Offering community-based support for breast-feeding to relatively socioeconomically disadvantaged women during and after pregnancy does not improve rates of breast–feeding, according to a pair of cluster–randomized controlled trials. In a trial conducted in Scotland, the proportion of women who were breast-feeding their infants 6–8 weeks after birth was about the same (roughly three in 10) in areas that expanded their breast-feeding support group programs and those that did not.1 And in a trial conducted in the United Kingdom, the proportion of women who started breast-feeding their newborns before leaving the hospital was the same (seven in 10) whether women had attended antenatal clinics that offered peer support or clinics that did not.2
Breast-Feeding Group Support
In a trial conducted during 2002–2007 in 14 Scottish areas covered by a national surveillance program, half of the areas undertook an intervention to at least double their number of breast-feeding support groups and invite all pregnant and breast-feeding women to attend as part of routine primary care. The groups met weekly, were facilitated by female health professionals and focused on women's issues. The other half of the areas did not alter their number of breast-feeding groups. Health visitors and midwives collected data on breast-feeding, defined as an infant's receipt of any breast milk, and the women completed questionnaires about their satisfaction with breast-feeding and perceived social support.
Analyses were based on birth records of 9,635 eligible women in the intervention areas and 8,968 eligible women in the control areas. Women's median age was about 29. More than a quarter of the women overall were in the most deprived of five categories of socioeconomic status.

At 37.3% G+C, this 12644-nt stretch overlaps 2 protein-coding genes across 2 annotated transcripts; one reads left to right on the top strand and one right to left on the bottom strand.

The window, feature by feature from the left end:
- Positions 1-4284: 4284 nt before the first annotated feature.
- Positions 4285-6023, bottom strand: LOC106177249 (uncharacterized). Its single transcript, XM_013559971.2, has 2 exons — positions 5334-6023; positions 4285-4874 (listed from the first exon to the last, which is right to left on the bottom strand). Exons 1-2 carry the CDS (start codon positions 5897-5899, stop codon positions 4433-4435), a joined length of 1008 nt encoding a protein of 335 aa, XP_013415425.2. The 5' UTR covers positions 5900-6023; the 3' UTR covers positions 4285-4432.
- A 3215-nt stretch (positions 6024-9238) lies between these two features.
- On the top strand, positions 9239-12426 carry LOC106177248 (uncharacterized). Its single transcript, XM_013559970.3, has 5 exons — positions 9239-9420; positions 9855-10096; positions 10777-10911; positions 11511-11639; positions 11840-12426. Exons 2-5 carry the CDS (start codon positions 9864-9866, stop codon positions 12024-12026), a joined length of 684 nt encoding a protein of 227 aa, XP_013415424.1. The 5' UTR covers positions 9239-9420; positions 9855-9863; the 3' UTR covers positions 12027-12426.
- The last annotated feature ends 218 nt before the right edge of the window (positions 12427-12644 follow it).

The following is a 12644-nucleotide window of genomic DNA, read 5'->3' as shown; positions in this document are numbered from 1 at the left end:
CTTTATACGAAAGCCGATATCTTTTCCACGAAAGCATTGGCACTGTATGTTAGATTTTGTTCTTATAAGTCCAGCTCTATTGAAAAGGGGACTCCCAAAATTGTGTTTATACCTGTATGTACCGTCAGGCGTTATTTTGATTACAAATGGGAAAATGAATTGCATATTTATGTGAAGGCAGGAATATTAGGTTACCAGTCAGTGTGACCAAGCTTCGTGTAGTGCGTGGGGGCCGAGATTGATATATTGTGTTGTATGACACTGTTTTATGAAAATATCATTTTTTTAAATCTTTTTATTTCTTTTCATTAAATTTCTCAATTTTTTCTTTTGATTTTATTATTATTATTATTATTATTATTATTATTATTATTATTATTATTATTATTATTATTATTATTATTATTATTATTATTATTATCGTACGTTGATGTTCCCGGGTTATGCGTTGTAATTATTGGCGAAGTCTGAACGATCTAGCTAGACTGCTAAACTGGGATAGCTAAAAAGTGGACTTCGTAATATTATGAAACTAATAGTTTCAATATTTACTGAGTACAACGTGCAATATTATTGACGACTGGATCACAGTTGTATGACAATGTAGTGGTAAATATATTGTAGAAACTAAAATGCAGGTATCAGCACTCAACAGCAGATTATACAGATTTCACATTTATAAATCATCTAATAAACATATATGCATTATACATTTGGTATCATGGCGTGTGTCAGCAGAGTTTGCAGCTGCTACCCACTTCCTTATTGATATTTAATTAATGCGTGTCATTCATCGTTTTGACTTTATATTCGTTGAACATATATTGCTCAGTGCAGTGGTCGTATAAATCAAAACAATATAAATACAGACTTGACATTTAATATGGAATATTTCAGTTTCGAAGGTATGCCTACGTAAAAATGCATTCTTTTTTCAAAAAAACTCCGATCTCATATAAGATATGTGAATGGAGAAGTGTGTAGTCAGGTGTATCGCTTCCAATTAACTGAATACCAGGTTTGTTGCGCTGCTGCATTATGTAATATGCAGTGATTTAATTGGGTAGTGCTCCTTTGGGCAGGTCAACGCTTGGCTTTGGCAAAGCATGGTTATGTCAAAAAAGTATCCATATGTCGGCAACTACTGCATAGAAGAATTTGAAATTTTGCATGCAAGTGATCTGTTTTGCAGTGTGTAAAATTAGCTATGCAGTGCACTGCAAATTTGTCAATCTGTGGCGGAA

Intervention areas increased their total number of breast-feeding groups from 10 to 27, whereas control areas maintained their original 10 breast-feeding groups. Only about one in 10 of all women in intervention areas attended the groups, and they started attending a median of 36 days after giving birth. Women attending groups in intervention areas were older than women in those areas who began breast-feeding but did not attend groups; they had higher incomes than women attending general postnatal groups in control areas.
The proportion of women who were breast-feeding their infants at age 6–8 weeks, the trial's main outcome, did not differ significantly between the intervention areas and the control areas (26% vs. 30%); moreover, within the intervention areas, the proportion did not change after the intervention. The intervention and control areas were also statistically indistinguishable in terms of the proportions of women breast-feeding their infants immediately after birth (51% vs. 53%), at 5–7 days (42% vs. 45%) and at 8–9 months (21% vs. 20%).
Women in the intervention areas and their counterparts in the control areas gave similarly high ratings to their satisfaction with breast-feeding (median scores of 118 and 119, respectively, on a 150-point scale) and their perceived level of social support (median score of 4.25 in each group on a five-point scale). The intervention had an average annual cost of about $20,144 per area. The average cost per woman of attending one support group meeting was nearly the same as the average cost of one home visit by a health visitor ($54 vs. $47).
The investigators speculate that the lack of improvement in breast-feeding rates with expansion of group support may have been due to suboptimal group attendance, especially during pregnancy; the older age and higher incomes of attendees in the intervention areas (because the likelihood of breast-feeding increases both with age and with income); or the fairly high level of social support in the population generally. Given the ineffectiveness of this intervention, "resources may be better directed to the first two weeks after birth, when the highest proportion of women stop breast feeding," they conclude.
Breast-Feeding Peer Support